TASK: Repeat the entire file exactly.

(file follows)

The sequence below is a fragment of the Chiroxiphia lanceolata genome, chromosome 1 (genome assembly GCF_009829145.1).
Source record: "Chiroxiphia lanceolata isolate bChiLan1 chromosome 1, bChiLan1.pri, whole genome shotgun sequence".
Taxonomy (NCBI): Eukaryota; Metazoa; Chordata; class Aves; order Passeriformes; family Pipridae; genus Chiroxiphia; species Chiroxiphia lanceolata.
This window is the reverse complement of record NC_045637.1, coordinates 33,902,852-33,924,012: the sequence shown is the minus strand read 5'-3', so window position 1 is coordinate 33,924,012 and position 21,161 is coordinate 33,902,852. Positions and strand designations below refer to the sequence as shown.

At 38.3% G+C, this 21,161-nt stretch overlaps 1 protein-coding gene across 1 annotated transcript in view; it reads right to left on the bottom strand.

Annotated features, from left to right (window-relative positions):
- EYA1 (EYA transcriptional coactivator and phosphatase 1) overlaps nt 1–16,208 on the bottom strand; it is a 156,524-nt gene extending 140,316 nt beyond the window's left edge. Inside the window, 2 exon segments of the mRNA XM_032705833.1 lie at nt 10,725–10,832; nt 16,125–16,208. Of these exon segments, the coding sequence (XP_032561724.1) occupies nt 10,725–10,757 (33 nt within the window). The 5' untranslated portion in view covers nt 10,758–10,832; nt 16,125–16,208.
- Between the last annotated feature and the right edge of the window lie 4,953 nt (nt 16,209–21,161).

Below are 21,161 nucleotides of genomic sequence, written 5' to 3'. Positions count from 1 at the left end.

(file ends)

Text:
The sequence below is a fragment of the Chiroxiphia lanceolata genome, chromosome 1 (genome assembly GCF_009829145.1).
Source record: "Chiroxiphia lanceolata isolate bChiLan1 chromosome 1, bChiLan1.pri, whole genome shotgun sequence".
Taxonomy (NCBI): Eukaryota; Metazoa; Chordata; class Aves; order Passeriformes; family Pipridae; genus Chiroxiphia; species Chiroxiphia lanceolata.
This window is the reverse complement of record NC_045637.1, coordinates 33,902,852-33,924,012: the sequence shown is the minus strand read 5'-3', so window position 1 is coordinate 33,924,012 and position 21,161 is coordinate 33,902,852. Positions and strand designations below refer to the sequence as shown.

At 38.3% G+C, this 21,161-nt stretch overlaps 1 protein-coding gene across 1 annotated transcript in view; it reads right to left on the bottom strand.

Annotated features, from left to right (window-relative positions):
- EYA1 (EYA transcriptional coactivator and phosphatase 1) overlaps nt 1–16,208 on the bottom strand; it is a 156,524-nt gene extending 140,316 nt beyond the window's left edge. Inside the window, 2 exon segments of the mRNA XM_032705833.1 lie at nt 10,725–10,832; nt 16,125–16,208. Of these exon segments, the coding sequence (XP_032561724.1) occupies nt 10,725–10,757 (33 nt within the window). The 5' untranslated portion in view covers nt 10,758–10,832; nt 16,125–16,208.
- Between the last annotated feature and the right edge of the window lie 4,953 nt (nt 16,209–21,161).

Below are 21,161 nucleotides of genomic sequence, written 5' to 3'. Positions count from 1 at the left end.